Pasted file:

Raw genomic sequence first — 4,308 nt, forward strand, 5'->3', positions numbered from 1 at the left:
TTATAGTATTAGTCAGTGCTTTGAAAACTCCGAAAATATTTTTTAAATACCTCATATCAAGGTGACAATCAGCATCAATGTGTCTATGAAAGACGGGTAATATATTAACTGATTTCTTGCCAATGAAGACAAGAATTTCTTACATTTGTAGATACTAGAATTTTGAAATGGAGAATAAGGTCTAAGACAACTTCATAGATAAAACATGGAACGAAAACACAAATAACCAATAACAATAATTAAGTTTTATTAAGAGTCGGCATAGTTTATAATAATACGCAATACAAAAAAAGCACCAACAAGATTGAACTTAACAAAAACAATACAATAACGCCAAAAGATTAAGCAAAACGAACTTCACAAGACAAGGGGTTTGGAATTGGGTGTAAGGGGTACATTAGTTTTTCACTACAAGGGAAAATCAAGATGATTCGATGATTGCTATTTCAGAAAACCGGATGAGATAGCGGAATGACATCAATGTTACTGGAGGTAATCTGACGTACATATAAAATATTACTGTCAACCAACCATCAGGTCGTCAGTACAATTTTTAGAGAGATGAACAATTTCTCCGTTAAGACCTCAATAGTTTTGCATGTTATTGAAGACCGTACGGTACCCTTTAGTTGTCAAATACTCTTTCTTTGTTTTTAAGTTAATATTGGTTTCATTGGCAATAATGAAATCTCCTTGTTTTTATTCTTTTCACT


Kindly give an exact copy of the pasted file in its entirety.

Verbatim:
Raw genomic sequence first — 4,308 nt, forward strand, 5'->3', positions numbered from 1 at the left:
TTATAGTATTAGTCAGTGCTTTGAAAACTCCGAAAATATTTTTTAAATACCTCATATCAAGGTGACAATCAGCATCAATGTGTCTATGAAAGACGGGTAATATATTAACTGATTTCTTGCCAATGAAGACAAGAATTTCTTACATTTGTAGATACTAGAATTTTGAAATGGAGAATAAGGTCTAAGACAACTTCATAGATAAAACATGGAACGAAAACACAAATAACCAATAACAATAATTAAGTTTTATTAAGAGTCGGCATAGTTTATAATAATACGCAATACAAAAAAAGCACCAACAAGATTGAACTTAACAAAAACAATACAATAACGCCAAAAGATTAAGCAAAACGAACTTCACAAGACAAGGGGTTTGGAATTGGGTGTAAGGGGTACATTAGTTTTTCACTACAAGGGAAAATCAAGATGATTCGATGATTGCTATTTCAGAAAACCGGATGAGATAGCGGAATGACATCAATGTTACTGGAGGTAATCTGACGTACATATAAAATATTACTGTCAACCAACCATCAGGTCGTCAGTACAATTTTTAGAGAGATGAACAATTTCTCCGTTAAGACCTCAATAGTTTTGCATGTTATTGAAGACCGTACGGTACCCTTTAGTTGTCAAATACTCTTTCTTTGTTTTTAAGTTAATATTGGTTTCATTGGCAATAATGAAATCTCCTTGTTTTTATTCTTTTCACT